The five waves of disappointment

After much convincing from friends and relatives, I finally read the popular book by Rick Yancey: The 5th Wave. I was thrilled once I got it but was thoroughly disappointed by this bland mess of pages called a novel.

After the Others, aliens that appeared in a mothership over Earth, arrived nothing but death followed. The Others sent waves of plagues to wipe out humanity.

The First Wave took out all electricity, making all electronics stop working. The Second Wave caused earthquakes and huge tsunamis to wipe out coastline cities across the world. The Third Wave was a specially designed a virus made by the Others known as the Red Death, spread by birds that took out 97 percent of the remaining human population. The Fourth Wave awoke the Silencers, Others whose consciousness were downloaded into human bodies. These Silencers dedicated themselves to killing any non-Other humans.

The story is told by two different people, Cassie Sullivan and a soldier known as Zombie. 16-year-old Cassie, her father, and her younger brother, Sammy, manage to survive the first three waves and hide at Camp Ashpit. After the Others, disguised as the military, show up and take all the children under 14, including Sammy, they kill all the remaining refugees. By a stroke of luck, Cassie survives and escapes with the promise that she’ll go after Sammy and avenge her father.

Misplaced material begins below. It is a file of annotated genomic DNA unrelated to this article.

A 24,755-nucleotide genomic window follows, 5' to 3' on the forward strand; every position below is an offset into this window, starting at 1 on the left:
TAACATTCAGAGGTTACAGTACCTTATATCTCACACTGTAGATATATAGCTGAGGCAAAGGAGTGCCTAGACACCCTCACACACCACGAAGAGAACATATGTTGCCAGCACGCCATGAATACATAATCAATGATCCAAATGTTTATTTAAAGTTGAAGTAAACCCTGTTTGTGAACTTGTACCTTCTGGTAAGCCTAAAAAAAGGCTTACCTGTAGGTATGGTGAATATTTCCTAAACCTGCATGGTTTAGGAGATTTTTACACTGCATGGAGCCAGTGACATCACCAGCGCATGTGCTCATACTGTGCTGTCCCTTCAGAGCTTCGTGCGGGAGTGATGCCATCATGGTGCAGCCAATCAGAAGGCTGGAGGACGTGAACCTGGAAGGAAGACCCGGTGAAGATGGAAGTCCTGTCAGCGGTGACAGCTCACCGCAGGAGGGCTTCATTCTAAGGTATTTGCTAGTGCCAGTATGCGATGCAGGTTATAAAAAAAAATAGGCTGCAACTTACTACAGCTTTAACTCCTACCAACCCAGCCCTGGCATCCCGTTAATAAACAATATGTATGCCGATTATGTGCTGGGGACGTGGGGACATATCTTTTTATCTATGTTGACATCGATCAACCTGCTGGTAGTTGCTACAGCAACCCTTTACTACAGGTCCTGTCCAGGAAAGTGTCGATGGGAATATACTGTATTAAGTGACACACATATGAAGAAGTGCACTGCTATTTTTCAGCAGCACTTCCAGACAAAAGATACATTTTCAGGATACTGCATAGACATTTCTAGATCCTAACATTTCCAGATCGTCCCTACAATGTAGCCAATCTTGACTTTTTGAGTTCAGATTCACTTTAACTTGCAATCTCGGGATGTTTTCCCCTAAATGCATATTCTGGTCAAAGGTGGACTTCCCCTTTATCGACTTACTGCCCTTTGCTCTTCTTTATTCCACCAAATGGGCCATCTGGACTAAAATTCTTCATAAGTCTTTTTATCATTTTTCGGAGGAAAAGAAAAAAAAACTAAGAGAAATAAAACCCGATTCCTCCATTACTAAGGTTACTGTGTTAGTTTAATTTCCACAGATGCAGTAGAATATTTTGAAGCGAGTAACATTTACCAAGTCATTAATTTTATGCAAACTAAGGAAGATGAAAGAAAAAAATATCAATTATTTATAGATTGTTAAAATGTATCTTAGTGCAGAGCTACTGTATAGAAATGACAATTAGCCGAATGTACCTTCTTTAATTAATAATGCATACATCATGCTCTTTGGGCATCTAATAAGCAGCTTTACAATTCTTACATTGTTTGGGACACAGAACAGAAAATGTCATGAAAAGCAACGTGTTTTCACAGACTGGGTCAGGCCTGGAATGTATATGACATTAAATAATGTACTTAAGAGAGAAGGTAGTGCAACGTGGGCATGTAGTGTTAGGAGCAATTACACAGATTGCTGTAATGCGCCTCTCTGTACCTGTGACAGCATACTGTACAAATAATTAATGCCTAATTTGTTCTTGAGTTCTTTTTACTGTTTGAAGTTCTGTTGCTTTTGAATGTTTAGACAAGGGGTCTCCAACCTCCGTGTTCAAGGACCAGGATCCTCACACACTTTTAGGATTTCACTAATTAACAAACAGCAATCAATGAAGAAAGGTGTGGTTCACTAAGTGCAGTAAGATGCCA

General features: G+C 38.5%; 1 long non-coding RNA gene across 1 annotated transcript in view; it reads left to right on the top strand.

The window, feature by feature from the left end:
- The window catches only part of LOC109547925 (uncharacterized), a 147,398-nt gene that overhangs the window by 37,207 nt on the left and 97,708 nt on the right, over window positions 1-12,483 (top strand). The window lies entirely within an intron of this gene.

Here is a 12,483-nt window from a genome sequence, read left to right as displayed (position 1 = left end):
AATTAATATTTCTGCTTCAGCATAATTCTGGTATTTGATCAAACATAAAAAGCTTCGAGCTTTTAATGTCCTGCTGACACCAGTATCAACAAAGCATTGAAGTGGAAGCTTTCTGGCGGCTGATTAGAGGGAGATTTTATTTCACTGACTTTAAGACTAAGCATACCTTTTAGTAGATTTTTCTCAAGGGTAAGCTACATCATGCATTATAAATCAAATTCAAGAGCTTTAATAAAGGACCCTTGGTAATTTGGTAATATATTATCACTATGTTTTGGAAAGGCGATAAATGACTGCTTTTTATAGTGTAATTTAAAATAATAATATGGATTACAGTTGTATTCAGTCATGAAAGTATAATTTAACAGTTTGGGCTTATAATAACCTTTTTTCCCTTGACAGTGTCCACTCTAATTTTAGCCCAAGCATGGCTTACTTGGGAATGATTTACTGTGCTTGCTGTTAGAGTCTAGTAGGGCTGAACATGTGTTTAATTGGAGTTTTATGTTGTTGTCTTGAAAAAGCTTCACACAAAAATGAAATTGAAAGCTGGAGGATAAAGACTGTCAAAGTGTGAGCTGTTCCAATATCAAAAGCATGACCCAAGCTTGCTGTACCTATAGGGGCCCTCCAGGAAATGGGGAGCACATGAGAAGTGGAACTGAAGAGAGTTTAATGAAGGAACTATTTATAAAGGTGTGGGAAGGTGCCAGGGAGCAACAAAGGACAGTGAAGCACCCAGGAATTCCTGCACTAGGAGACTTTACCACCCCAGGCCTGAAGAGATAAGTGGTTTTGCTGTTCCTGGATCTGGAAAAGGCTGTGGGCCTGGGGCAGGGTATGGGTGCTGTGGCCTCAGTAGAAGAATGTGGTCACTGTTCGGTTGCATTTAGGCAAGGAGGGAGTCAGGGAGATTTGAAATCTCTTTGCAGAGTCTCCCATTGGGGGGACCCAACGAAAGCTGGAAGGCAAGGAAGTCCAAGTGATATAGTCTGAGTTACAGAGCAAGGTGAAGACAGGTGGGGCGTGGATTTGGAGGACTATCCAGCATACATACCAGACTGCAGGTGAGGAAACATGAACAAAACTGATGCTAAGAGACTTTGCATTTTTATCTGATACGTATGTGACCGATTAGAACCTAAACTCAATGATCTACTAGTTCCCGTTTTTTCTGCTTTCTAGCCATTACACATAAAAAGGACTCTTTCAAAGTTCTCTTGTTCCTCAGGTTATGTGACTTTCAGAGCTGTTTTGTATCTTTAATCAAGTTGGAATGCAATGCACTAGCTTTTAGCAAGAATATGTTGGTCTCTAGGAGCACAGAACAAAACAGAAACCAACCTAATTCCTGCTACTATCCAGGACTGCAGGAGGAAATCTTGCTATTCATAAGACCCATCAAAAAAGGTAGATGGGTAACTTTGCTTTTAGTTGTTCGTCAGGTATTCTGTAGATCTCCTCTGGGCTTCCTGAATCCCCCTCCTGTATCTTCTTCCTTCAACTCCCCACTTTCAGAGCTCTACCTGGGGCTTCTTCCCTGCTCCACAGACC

Zombie survives the Red Death and is taken to military camp, Camp Haven, and trains as a soldier. He becomes the leader of Squad 53, a motley band of misfits, including the girl he’s interested in, Ringer. While the Squad continues to excel, they begin to suspect that not everything is as clear-cut as it seems.

Although Yancey has a wonderful idea that aliens wouldn’t come and fight us guns-a-blazing but would instead take us out one wave at a time, the story is undeveloped with choppy, mediocre writing.

For starters, the story is told in a series of flashbacks as Cassie reminisces over her past life. Normally, this isn’t a problem for me, but Yancey jumps back and forth between the present and past without much of a warning and many times it takes a while to determine when a flashback occurs.

Overall, the first half of the book is awkward and jumbled. Too much happens too quickly so the reader hardly has time to catch their breath as the information gets shoved down their throat.

Not only that, but Yancey completely fails at writing believable characters. He makes Cassie sometimes seem like the dumbest person on the planet because of her obliviousness, and other times he makes her seem like a genius. As for Zombie, he is sometimes written as no-nonsense and then suddenly becomes the biggest buffoon only to get a smile out of Ringer.

There are some scenes, mostly the ones featuring Zombie, that are fantastically written and make the reader so absorbed in the story that they don’t want to put it down, but for every breathtaking moment, there is a moment thrice as long that is confusing, sloppy or just nonsensical. For almost every scene, Yancey writes either too much so the reader is suffocating in knowledge, or he writes too little so the reader has so many questions that never get answered.  

The 5th Wave is awkward and poorly written. The genius of Yancey’s ideas can never truly get across to a reader because of his uninspired writing. The novel isn’t always boring, and at times it can be pleasant, but the confusion the reader has to go through isn’t worth it.  The 5th Wave isn’t a bad choice for required reading or a book report, but it isn’t worth the time for pleasure reading. I would not recommend it unless it was a last resort for an assignment. I give it 2/5 stars.